The Ottumwa Courier

Community News Network

November 22, 2012

9 questions about Israel-Gaza you were too embarrassed to ask

WASHINGTON — This week's violence between Israel and Gaza is three things: complicated, confusing and important. As a result, you might have found yourself wondering what it's all about but too caught up in the minute-to-minute news cycle to grasp the basics. So, here is some basic background on the questions you may have nagging at you. Read it and consider yourself equipped for Thanksgiving dinner debates.

First, a disclaimer: History looms large in the Israel-Palestine conflict. For every one incident, there are decades of Israeli and Palestinian histories that inform both sides' interpretation of that incident and its deeper meaning. For practical purposes, this list is limited to simple, surface-level explanations.

1. What is the Gaza Strip?

The Gaza Strip is a small Palestinian territory, about twice the size of Washington, D.C., located along the Mediterranean coast between Egypt and Israel. Palestinians are ethnic Arab and majority Muslim. It is deeply impoverished, kept in isolation by the Israeli military and ruled by Hamas, an anti-Israeli terrorist group.

2. Whoa! How did that happen?

In 1948, the United Nations declared that the British territory known as Palestine would be divided into two independent countries: Israel and Palestine. Arab leaders rejected the declaration and invaded to maintain a unified, independent, Arab Palestine. They lost, and by the time fighting ended, Israel controlled even more of the land than the U.N. declaration had granted the new country. One of the areas still under Palestinian control was the Gaza Strip. Israel occupied the territory in 1967, after another failed invasion by Arab states but withdrew its troops and settlers in 2005. Israel still maintains extremely tight restrictions on trade in and out of Gaza, which has a 40 percent unemployment rate. Thirty-eight percent of Gazans live under the poverty line. Gaza is not an independent country.

Text Only
Community News Network
  • American sunscreens need an upgrade

    The last time a new sunscreen ingredient came on the U.S. market, the Y2K bug was threatening to destroy our way of life. Intel had just introduced the Pentium III processor, featuring an amazing 500 MHz of computing power.

    April 24, 2014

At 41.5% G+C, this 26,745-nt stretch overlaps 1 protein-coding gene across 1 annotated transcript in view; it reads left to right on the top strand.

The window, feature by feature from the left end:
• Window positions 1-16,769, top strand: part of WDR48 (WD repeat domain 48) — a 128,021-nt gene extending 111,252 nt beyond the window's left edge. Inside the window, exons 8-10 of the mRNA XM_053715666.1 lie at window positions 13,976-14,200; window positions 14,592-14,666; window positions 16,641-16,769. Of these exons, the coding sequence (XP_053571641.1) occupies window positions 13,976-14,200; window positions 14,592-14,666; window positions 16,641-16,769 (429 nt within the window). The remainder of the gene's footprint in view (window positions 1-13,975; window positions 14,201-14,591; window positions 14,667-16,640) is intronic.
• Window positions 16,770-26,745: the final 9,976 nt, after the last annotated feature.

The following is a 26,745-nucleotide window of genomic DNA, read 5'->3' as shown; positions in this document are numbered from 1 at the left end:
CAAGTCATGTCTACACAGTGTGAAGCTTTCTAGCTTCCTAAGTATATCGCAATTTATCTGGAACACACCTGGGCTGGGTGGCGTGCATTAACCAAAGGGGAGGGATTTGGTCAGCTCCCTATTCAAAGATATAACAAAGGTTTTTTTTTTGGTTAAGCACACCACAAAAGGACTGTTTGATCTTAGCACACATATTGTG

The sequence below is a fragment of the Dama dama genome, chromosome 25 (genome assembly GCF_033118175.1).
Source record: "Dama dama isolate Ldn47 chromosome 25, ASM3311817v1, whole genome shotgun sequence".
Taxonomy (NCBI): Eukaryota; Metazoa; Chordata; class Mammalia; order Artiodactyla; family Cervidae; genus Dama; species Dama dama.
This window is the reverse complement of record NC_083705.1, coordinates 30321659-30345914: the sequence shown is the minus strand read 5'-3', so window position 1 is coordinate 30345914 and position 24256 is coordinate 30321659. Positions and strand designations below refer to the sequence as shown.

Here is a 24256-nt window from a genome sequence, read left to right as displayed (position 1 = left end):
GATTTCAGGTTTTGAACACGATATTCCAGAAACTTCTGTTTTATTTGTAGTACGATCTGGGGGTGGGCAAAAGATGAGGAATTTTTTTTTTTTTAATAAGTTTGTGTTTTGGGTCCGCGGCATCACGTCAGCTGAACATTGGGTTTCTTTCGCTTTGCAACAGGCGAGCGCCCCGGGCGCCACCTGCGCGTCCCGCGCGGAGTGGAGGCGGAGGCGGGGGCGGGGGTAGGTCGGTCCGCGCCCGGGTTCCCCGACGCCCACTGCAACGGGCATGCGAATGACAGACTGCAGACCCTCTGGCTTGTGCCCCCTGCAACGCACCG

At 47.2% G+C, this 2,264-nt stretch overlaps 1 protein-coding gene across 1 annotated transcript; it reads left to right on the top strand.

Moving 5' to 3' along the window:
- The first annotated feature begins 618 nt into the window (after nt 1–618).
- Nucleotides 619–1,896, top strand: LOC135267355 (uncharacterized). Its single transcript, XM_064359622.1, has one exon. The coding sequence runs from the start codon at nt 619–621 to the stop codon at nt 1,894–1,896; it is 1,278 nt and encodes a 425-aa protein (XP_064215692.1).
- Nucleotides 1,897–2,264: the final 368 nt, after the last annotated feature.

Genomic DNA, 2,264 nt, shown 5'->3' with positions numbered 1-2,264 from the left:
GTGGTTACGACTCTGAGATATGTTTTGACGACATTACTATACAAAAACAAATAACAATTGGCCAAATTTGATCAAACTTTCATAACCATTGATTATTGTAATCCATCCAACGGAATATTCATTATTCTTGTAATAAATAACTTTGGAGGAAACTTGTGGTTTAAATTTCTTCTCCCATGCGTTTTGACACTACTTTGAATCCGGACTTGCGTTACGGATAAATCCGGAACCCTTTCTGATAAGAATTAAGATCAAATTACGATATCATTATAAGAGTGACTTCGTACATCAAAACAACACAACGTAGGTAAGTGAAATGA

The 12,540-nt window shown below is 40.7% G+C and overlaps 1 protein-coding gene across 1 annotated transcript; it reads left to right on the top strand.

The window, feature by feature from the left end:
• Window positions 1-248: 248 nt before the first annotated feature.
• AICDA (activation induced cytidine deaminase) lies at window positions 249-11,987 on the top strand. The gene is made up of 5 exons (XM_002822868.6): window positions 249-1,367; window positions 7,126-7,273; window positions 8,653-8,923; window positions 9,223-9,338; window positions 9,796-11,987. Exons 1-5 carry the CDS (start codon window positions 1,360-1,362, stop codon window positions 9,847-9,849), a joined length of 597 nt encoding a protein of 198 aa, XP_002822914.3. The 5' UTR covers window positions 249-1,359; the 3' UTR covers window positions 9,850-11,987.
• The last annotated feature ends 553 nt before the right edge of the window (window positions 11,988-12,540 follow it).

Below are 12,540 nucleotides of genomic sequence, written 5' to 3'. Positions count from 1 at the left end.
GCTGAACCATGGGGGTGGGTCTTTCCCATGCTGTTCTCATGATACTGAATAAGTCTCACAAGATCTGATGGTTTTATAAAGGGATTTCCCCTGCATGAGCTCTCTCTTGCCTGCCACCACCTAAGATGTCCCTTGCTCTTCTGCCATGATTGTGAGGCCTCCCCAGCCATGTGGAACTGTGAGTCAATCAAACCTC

• 20140424-AMX-COFFEE24.jpg Coffee growers' prayers for rain met with threat of deluge

    Brazil's drought made arabica coffee this year's best-performing commodity. Now, farmers are facing a downpour that is once more threatening crops.

    April 24, 2014 1 Photo

  • Celebrity quack moms are a terrible influence on everyday parents

    On April 15, the actress Alicia Silverstone released a book called "The Kind Mama: A Simple Guide to Supercharged Fertility, a Radiant Pregnancy, a Sweeter Birth, and a Healthier, More Beautiful Beginning." It's chock-full of attachment parenting lessons and dangerous misinformation.

    April 24, 2014

  • Affirmative action ruling challenges colleges seeking diversity

    The U.S. Supreme Court's support of Michigan's ban on race-based affirmative action in university admissions may spur colleges to find new ways to achieve diversity without using racial preferences.

    April 23, 2014

  • A 'wearable robot' helps her walk again

    Science is about facts, numbers, laws and formulas. To be really good at it, you need to spend a lot of time in school. But science is also about something more: dreaming big and helping people.

    April 23, 2014

  • Cuba is running out of condoms

    The newest item on Cuba's list of dwindling commodities is condoms, which are now reportedly in short supply. In response, the Cuban government has approved the sale of expired condoms.

    April 23, 2014

  • The waffle taco's biggest enemy isn't McDonald's. It's consumer habits.

    Gesturing to Taco Bell, Thompson said McDonald's had "not seen an impact relative to the most recent competitor that entered the [breakfast] space," and that new competition would only make McDonald's pursue breakfast more aggressively.

    April 23, 2014

  • Screen Shot 2014-04-22 at 4.42.47 PM.png VIDEO: Leopard attacks crowd in India

    A leopard caused panic in the city of Chandrapur when it sprung from the roof of a house and charged at rescue workers.

    April 22, 2014 1 Photo

  • The top 12 government programs ever

    Which federal programs and policies succeed in being cost-effective and targeting those who need them most? These two tests are obvious: After all, why would we spend taxpayers' money on a program that isn't worth what it costs or helps those who do not need help?

    April 22, 2014

  • In cuffs... 'Warlock' in West Virginia accused of sexual assault

    Police in West Virginia say a man claiming to be a “warlock” used promises of magical spells to lure children into committing sexual acts with him.

    April 22, 2014 1 Photo

Obituaries
Record
Facebook
AP National